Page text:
Dear Amma,

My partner and I are trying to spice up our relationship and not just with the ‘25 way to spice up your sex life’. We want more than vanilla sex, they want to try BDSM, I am pretty apprehensive about how it works, should I still give it a try? 

My dearest Macchi,

You have come to the right place, your Amma loves to give a try to everything interesting in life, consensually. BDSM or  Bondage/Discipline, Dominance/Submission, and Sadism/Masochism is an umbrella term for different types of kinks. You might have watched 50 Shades of Grey, even though it portrays BDSM in a different light, yet brings a lot of limelight along. Remember, before any perfect dosa making, the batter has to be rightly made, BDSM is just experimenting with the perfect dosa making recipe keeping in mind that everyone likes it. 

Idli, BDSM runs on a very consensual, non-judgemental and respectful ground. My favourite word is chutney, so diverse and spicy, you should have a favourite word too as a safe word to let your partner know what is not working for you. The entire point of BDSM is seeking-pleasure, words like Bondage, Dominance, Sadism, Masochism might make you feel more apprehensive. Everyone has different kinks, some might like choking, for some spanking, others might be into flagellating, whips, chains and clamps.

However, it is important that you trust your partner whole-heartedly. Idli-Sambhar, it  should be rightfully discussed and flavoured meeting both of your hunger and preferences. After-care is an essential part where both of you talk about it and discuss whether the salt was of the right amount or not. Many might find some of the acts demeaning or disrespectful like Amma’s friends do of Amma’s kinks. Remember idli, all kinks must be respected; some like their sambhar extra spicy, some like it mild. There shouldn’t be any shame in being a Sub (the one who is submissive), Dom (the one who is dominant), or a Switch (one who switches between both receiving and giving). There are rooms for exploring oneself called playrooms (as Grey called) or dungeons, where one can indulge in safe, sane and consensual sex.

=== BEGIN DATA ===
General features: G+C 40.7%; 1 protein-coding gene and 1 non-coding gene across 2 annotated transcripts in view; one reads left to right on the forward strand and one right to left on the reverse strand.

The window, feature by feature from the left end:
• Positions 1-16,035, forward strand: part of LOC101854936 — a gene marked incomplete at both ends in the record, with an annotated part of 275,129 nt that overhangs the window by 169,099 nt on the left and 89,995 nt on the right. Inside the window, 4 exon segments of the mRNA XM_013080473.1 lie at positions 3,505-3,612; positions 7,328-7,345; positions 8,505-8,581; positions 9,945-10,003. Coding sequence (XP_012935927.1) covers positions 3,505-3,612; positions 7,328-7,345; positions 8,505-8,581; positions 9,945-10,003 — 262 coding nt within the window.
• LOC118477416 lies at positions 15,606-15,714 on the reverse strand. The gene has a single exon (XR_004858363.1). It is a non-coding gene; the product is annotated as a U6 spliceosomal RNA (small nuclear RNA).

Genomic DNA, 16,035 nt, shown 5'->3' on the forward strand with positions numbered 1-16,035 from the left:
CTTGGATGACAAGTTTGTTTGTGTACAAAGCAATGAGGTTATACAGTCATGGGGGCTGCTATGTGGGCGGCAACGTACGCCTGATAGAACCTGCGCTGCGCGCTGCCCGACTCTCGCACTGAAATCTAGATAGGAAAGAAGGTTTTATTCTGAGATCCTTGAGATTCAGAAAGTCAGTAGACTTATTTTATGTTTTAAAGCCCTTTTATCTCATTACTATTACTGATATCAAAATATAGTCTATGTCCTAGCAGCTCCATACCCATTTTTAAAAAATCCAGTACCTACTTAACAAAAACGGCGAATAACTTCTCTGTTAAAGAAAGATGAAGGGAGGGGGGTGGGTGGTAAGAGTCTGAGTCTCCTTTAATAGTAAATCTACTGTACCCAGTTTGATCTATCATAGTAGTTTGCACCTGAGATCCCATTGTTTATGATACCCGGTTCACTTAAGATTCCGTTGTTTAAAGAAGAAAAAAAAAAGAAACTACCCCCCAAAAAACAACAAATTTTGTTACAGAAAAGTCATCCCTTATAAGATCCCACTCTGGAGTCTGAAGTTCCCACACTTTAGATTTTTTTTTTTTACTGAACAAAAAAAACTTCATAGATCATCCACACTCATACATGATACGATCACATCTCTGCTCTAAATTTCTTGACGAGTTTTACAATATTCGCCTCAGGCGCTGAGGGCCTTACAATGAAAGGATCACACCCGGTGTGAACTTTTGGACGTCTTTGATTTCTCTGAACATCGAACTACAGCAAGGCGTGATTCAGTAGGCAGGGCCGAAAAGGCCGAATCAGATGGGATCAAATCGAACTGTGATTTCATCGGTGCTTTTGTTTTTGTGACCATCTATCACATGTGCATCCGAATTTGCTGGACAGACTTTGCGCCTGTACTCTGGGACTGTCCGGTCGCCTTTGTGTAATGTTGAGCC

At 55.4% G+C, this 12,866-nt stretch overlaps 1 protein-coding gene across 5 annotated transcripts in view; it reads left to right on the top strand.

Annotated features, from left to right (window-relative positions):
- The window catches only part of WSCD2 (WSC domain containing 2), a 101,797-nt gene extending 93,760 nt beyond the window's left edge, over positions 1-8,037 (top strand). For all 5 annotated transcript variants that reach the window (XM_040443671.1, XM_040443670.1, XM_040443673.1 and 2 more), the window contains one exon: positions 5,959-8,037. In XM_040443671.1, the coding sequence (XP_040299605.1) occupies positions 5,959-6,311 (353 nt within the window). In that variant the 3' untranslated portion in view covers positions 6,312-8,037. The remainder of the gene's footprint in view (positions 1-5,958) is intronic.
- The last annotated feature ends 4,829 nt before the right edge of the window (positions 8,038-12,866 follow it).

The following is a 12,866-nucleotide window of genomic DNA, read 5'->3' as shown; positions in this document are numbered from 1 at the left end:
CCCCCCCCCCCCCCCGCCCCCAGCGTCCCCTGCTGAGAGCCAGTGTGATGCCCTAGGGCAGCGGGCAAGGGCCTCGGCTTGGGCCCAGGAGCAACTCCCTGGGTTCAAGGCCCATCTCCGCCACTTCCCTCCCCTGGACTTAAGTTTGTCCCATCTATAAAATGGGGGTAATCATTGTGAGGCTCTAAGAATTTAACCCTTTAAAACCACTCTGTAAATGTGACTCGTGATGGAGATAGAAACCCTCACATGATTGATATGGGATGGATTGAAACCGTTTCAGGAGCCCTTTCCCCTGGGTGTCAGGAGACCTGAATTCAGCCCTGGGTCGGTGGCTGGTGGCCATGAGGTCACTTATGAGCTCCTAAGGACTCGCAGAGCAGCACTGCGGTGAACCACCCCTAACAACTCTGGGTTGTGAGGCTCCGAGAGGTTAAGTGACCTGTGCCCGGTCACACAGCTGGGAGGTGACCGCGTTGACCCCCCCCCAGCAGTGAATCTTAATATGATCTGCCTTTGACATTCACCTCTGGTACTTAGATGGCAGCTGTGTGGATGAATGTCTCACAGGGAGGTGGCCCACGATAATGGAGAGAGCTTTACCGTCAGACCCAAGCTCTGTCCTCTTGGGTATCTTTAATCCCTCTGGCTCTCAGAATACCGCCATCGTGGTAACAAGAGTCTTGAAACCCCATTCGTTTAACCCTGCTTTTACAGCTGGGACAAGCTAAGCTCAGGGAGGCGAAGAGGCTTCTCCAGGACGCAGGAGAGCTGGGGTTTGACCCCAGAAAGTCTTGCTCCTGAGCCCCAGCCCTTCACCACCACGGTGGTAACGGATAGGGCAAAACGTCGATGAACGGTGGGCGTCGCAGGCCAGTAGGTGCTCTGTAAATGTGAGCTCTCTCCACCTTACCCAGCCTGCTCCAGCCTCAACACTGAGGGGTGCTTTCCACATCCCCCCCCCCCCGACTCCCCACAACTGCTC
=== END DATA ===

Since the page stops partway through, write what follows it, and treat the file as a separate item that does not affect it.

All of this might sound too heavy; inflicting pain as pleasure, varied kinks, dungeons, however, it is important to know what both (or all) of you like. Establishing a safe space is crucial, all the more relevant in a kink which involves humiliation. Macchi, don’t overthink, fret or feel scared; read, research, know what both of your favourite dishes are and dive in!

Remember, everything has a first time and write back to Amma on how you liked it or not. 

(Write to Sex Amma at [email protected] to get all your queries about sex answered.)

Sex Amma
[email protected]


Power dressing and its impact can be incorporated in our everyday college wardrobe. Read on to know more.

Power dressing emerged as an alternate style of dressing that allows you to convey that you are in a position of power. Its whole purpose is to emit authority, confidence, and strength. The main motive is to dress smart, and feel like it.

Now, what does power dressing look like? Giving patriarchy its due credit, now power dressing focuses on putting the well-dressed in the position of power and that position has been enjoyed by men since time immemorial. Hence, power dressing is masculine in its foundation. It comprises of suits as it is basically workplace dressing. However, based on the concept of “dress to thrive”, power dressing is now evolving to be about more than just clothes. It’s your body language, posture, confidence, and even your hair. Even though power dressing focuses highly upon corporate culture, there are ways to incorporate it into our daily style, especially with winters right around the corner.

Strive on structure:

Tight silhouettes with broad jackets make you look more uptight, improving your body structure, and give you the needed curves, making the outfit provide you a sense of self-confidence and alertness.

Choose matte:

Power dressing is formal in its origin, hence, it fails when paired with bright textures. The entire point of power dressing is to look calm while emitting your authority. Therefore, matte textures in black, brown, blue, and burgundy go a long way.

A-line kurtas are A-plus:

A-line kurtas provide you the perfect tight structure you are longing for. Choose vertical patterns over horizontal ones to add height to your outfit. Stay away from anarkalis and patiala suits, and you will be good to go.

Credits: AJIO

Choose the right fabric:

Choose fabrics like cotton, silk, chanderi, etc, rather than fabrics like chiffon and georgette. The stiffer and tighter the fabric, more formal the attire will be.

Layering is the key: Any mundane t-shirt can be made edgy with just wearing an old shirt over it. Power dressing has great emphasis on layering as it’s the easiest way to add structure. Go for jackets, shrugs, and even t-shirt over t-shirt layering for a more concluded look.